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Mallikarjun Kharge brings up human rights, PM Narendra Modi stays silent

'158 Dalits and 28 Adivasis are attacked daily in our country. 28,545 crimes were committed against senior citizens and 2,878 children were trafficked in 2022'

Sanjay K. Jha New Delhi Published 11.12.23, 06:03 AM
Students from Patna Women’s College take part in a campaign on Human Rights Day in Patna.

Students from Patna Women’s College take part in a campaign on Human Rights Day in Patna. PTI picture.

Congress president Mallikarjun Kharge on Sunday stressed the importance of the rights of every citizen irrespective of caste and religion, insisting that poverty and rising crimes endangered people’s safety, even as the government and the BJP ignored Human Rights Day, being celebrated the world over.

December 10 this year marks the 75th anniversary of the Universal Declaration of Human Rights. The declaration was proclaimed by the United Nations General Assembly on December 10, 1948, recognising the fundamental and inviolable rights a human being enjoys regardless of race, colour, religion, sex, language or social status. The Human Rights Day theme for this year is “Freedom, Equality and Justice for All”.


Kharge issued a statement saying: “Mahatma Gandhi said – ‘The greatness of humanity is not in being human, but in being humane...’ On the 75th anniversary of the Universal Declaration of Human Rights (UDHR), it is imperative to reaffirm the basic tenets of the Constitution of India, which stridently puts forth the inalienable rights of every Indian citizen. Regardless of race, caste, creed, colour, religion, gender, language, and origin of birth, all citizens are humans. This year’s theme is Freedom, Equality and Justice for All.”

Pointing to the wretched poverty that poses the greatest threat to human dignity, Kharge said: “In this context, it is extremely disconcerting to see the latest report of the NCRB (National Crime Records Bureau).... It says — Since 2015, there has been an 87% increase in the suicides of India’s daily wage labourers. 468 people took their lives every day in 2022. 15,783 unemployed people committed suicide in 2022 alone.”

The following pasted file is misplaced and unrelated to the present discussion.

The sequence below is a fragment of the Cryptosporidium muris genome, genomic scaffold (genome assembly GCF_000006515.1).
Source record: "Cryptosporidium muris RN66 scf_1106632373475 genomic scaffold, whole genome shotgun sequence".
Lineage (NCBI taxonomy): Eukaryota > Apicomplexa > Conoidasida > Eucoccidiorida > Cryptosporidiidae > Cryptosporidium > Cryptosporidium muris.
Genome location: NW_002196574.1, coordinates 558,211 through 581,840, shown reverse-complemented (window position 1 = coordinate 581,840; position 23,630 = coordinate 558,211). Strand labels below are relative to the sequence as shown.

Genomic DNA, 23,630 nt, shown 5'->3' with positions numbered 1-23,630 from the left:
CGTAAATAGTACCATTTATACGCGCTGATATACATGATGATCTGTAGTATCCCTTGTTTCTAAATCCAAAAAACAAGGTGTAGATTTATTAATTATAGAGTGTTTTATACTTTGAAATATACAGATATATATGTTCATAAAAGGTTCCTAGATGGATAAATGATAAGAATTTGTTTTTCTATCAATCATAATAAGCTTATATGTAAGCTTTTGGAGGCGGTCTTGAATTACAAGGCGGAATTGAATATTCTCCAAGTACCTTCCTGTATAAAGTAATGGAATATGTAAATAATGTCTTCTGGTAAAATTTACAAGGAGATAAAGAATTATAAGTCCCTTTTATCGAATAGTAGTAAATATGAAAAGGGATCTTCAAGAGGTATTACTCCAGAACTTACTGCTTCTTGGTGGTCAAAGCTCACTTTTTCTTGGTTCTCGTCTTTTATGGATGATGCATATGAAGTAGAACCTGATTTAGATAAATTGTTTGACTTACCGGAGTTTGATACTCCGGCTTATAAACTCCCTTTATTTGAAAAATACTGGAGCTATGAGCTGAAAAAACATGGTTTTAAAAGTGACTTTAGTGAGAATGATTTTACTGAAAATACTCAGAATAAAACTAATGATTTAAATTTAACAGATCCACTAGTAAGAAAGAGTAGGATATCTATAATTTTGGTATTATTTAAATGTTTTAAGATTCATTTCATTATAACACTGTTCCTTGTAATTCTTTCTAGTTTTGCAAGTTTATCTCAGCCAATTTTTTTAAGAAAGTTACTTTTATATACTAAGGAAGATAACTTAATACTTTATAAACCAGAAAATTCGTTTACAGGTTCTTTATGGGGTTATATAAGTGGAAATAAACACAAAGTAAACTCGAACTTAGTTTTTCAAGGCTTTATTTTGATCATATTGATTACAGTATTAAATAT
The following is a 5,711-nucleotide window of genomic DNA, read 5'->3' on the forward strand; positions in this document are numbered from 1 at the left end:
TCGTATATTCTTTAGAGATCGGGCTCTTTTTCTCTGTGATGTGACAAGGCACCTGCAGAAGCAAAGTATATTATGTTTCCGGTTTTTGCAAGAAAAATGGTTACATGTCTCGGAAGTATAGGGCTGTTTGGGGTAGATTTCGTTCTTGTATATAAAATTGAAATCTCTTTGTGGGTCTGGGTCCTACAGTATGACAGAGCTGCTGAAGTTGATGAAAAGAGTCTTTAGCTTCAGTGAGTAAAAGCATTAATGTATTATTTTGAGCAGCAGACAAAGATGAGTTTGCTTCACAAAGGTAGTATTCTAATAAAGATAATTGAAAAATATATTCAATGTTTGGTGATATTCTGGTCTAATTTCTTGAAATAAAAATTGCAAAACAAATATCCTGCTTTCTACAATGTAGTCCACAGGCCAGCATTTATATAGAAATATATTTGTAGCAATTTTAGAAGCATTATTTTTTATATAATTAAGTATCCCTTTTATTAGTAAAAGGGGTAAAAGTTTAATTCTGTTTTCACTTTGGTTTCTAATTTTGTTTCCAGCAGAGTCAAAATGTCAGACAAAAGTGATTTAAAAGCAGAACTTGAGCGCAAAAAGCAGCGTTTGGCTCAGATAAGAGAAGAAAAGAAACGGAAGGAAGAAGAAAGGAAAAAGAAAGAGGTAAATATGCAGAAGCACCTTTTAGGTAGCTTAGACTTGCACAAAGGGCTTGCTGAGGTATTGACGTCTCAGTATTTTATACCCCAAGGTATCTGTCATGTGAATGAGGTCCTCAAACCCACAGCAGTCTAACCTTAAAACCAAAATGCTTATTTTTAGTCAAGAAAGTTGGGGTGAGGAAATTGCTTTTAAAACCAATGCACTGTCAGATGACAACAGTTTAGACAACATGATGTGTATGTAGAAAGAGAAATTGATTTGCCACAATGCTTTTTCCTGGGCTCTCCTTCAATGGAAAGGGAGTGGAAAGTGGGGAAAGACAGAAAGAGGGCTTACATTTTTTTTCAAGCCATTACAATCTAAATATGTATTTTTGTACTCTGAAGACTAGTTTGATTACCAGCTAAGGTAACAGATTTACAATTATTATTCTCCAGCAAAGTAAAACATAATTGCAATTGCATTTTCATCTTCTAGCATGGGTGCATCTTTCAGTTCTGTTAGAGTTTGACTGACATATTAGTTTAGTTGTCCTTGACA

He continued: “158 Dalits and 28 Adivasis are attacked daily in our country. 28,545 crimes were committed against senior citizens and 2,878 children were trafficked in 2022. Dignity and equality in rights have been under a sustained assault in recent years. Only a strong voice against discrimination, disenfranchisement and division of our society can sustain the human rights that the makers of modern India so carefully put in place.”

The Congress president’s yearning for a “strong voice” for the protection of human rights met with a deafening silence from the ruling establishment. Prime Minister Narendra Modi chose to tweet about BJP leader Bandaru Dattatreya’s granddaughter and singer Kailesh Kher singing paeans to his greatness but had not a word on human rights. Global agencies have raised concerns about the diminishing democracy in India over the past few years; even the American administration this year criticised Modi’s track record on human rights.

The BJP’s official handle on X, party president J.P. Nadda and Union home minister Amit Shah too chose silence on Human Rights Day.

The Congress gave a call on its X handle to its workers to take a pledge to create awareness about human rights.

The chairperson of the National Human Rights Commission (NHRC), Justice Arun Mishra, issued a statement saying: “Its (human rights’) celebration every year tones up the narrative set for the protection of human rights and reminds to continue with the tireless efforts and hard work put in by people and organisations all over the world in protecting and promoting human rights. Human rights are inalienable, moral and pre-legal rights. Every law is required to be compliant with them.”

Recalling this year’s theme — Dignity, Freedom, and Justice for All — Justice Mishra said: “This underscores our collective obligation to create a society that is just, inclusive and remains humane for all everywhere.

“Thus, every human is entitled to live a life with dignity and enjoy rights in a free atmosphere. The Constitution of India unequivocally imbibes these values. These also reflect in the motto of the National Human Rights Commission, India – ‘Sarve Bhavantu Sukhinah’ i.e. ‘May all be happy’. Let us all work towards achieving this noble cause irrespective of caste, creed, sex, language and status.”

Vice-President Jagdeep Dhankhar, speaking at the NHRC function to celebrate the day, emphasised the importance of upholding the rule of law in the country. “Our Amrit Kaal became Gaurav Kaal primarily due to the blossoming of human rights and values,” he said.

Dhankhar also referred to the freebies given to the poor, saying: “Politics of so-called freebies, for which we see a mad race, distort expenditure priorities. Freebies, as per economic giants, undercut the basic framework of macroeconomic stability.”

Neither Justice Mishra nor Dhankhar made any mention of the rampant violations of human rights, rising atrocities against Dalits, tribals and minorities, and the global concern about the attacks on individual freedom in India. They didn’t explain whether the toxic political discourse, the findings of various courts about concocted cases, the witchhunts and the patronage given to troublemakers fitted into the Amrit Kaal, or Gaurav Kaal, narrative.

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